Pregnancy Discrimination FAQ

Pregnancy discrimination is making international headlines. Our friend and fellow Employers Counsel Network editor, John Phillips, posted an interesting article today on his blog, titled, “Questions About Pregnancy,” regarding pregnancy discrimination and Spain’s pregnant defense minister.

He poses some interesting questions about balancing an employer’s interests versus those of a pregnant woman in the workplace.

See my earlier post, “More Than Hollywood Noticing Baby Bump” regarding the alarming increase in pregnancy discrimination claims.

What exactly are your obligations to a pregnant employee?

Under the Pregnancy Discrimination Act (PDA), you’re prohibited from treating pregnant employees differently than other employees with temporary restrictions. For example, if a pregnant employee is restricted from lifting more than 20 pounds during her last trimester, you must treat her the same as a male employee who suffered a back injury and was temporarily unable to lift the same amount.

The PDA does not require you to make special accommodations like the Americans with Disabilities Act does. It only requires you to treat pregnant employees the same as you would treat nonpregnant employees with temporary restrictions.

What can you do to avoid violating the PDA?

Here are some basic guidelines:

• Don’t discuss an applicant’s pregnancy with her at the employment interview or base your hiring decisions on her pregnancy or absences that may be caused by pregnancy.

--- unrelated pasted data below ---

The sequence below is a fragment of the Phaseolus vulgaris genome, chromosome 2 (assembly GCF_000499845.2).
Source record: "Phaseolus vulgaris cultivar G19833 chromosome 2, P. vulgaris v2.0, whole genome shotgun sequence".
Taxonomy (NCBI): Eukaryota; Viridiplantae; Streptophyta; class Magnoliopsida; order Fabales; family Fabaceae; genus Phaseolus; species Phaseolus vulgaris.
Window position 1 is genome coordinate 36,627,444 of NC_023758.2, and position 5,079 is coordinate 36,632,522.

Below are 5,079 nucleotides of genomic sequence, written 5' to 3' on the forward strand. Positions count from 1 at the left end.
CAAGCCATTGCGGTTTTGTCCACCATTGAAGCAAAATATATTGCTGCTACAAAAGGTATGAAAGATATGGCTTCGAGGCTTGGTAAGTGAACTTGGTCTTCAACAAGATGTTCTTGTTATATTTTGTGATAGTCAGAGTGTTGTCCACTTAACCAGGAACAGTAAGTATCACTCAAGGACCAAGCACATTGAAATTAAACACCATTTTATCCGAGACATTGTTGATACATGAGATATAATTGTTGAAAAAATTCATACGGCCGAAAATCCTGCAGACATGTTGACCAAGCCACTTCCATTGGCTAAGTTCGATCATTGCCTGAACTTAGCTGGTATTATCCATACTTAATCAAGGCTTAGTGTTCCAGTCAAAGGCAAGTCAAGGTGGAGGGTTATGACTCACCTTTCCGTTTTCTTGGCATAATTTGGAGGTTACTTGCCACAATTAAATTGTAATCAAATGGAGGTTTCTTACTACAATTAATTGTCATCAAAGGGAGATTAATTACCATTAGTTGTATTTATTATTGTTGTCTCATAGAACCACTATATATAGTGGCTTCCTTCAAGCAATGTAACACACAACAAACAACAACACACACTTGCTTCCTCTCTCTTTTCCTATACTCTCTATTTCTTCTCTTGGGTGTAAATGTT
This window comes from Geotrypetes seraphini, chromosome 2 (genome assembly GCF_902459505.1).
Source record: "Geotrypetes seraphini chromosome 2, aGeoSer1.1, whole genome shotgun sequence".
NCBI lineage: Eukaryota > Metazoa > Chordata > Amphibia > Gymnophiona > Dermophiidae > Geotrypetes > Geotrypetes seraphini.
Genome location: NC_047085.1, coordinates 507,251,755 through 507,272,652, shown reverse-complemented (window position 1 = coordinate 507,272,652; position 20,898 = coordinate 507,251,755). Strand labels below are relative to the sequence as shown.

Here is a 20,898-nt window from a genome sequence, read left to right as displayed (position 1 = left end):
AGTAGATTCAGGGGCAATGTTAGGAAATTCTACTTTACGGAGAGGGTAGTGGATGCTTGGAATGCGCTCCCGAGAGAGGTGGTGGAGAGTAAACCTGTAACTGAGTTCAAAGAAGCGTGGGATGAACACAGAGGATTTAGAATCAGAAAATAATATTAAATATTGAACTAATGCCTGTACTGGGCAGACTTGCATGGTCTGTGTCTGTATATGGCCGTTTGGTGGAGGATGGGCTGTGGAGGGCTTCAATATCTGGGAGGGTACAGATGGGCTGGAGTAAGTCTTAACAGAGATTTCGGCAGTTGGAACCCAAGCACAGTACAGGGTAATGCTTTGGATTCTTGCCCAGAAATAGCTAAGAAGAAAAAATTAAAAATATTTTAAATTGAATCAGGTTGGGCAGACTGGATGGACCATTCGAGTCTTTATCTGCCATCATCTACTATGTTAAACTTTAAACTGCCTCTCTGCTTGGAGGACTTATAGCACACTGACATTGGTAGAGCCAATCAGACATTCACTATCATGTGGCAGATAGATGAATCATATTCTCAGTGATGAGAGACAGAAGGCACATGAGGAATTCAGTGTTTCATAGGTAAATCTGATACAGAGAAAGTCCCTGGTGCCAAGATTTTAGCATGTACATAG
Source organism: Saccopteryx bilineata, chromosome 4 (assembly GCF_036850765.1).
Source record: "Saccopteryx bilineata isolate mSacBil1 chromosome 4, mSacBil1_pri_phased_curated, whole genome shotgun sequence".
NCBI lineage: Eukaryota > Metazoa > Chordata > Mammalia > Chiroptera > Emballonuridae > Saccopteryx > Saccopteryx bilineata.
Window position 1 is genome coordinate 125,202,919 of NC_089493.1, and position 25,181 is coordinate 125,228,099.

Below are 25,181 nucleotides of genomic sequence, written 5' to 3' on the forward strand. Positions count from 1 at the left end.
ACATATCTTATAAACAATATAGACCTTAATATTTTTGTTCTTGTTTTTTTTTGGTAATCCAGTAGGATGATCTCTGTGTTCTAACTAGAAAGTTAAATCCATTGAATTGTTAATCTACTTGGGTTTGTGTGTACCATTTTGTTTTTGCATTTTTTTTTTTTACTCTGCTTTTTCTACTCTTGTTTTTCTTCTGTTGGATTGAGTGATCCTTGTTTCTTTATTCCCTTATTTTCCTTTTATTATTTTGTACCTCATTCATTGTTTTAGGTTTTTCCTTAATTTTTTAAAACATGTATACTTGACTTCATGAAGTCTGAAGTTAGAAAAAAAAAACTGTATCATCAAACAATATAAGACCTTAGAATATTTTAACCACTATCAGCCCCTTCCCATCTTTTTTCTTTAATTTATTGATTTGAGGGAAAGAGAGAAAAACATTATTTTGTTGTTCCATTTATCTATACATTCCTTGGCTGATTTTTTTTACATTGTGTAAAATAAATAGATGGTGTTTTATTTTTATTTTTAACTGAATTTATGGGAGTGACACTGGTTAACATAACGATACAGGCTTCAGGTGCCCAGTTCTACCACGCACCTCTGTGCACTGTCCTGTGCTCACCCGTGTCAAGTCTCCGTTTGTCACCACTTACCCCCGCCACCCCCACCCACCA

• When an employee informs you that she’s pregnant, congratulate her. Don’t start interrogating her about the leave she will need or make any other comments about how her pregnancy might affect her job.

• Provide optional alternative jobs if the pregnant employee’s current position could be harmful to her fetus. Be aware, however, that the decision to change duties is hers, not yours.

• If a pregnant employee is unable to perform her job or requests light duty, treat her like you would any other employee in a similar situation.

• If you take any performance-related disciplinary actions during an employee’s pregnancy or maternity leave, do so cautiously! Make sure to document your actions, providing legitimate non-discriminatory reasons for the action.

Of course, dealing with pregnant employees may implicate other employment laws, including the Americans with Disabilities Act, and the Family and Medical Leave Act. I will be presenting When FMLA and Pregnancy Leave Collide: How to Avoid Costly Discrimination Claims in Las Vegas and Nashville, TN at the upcoming Advanced Employment Issues Symposium. Click here for more details about the Symposiums.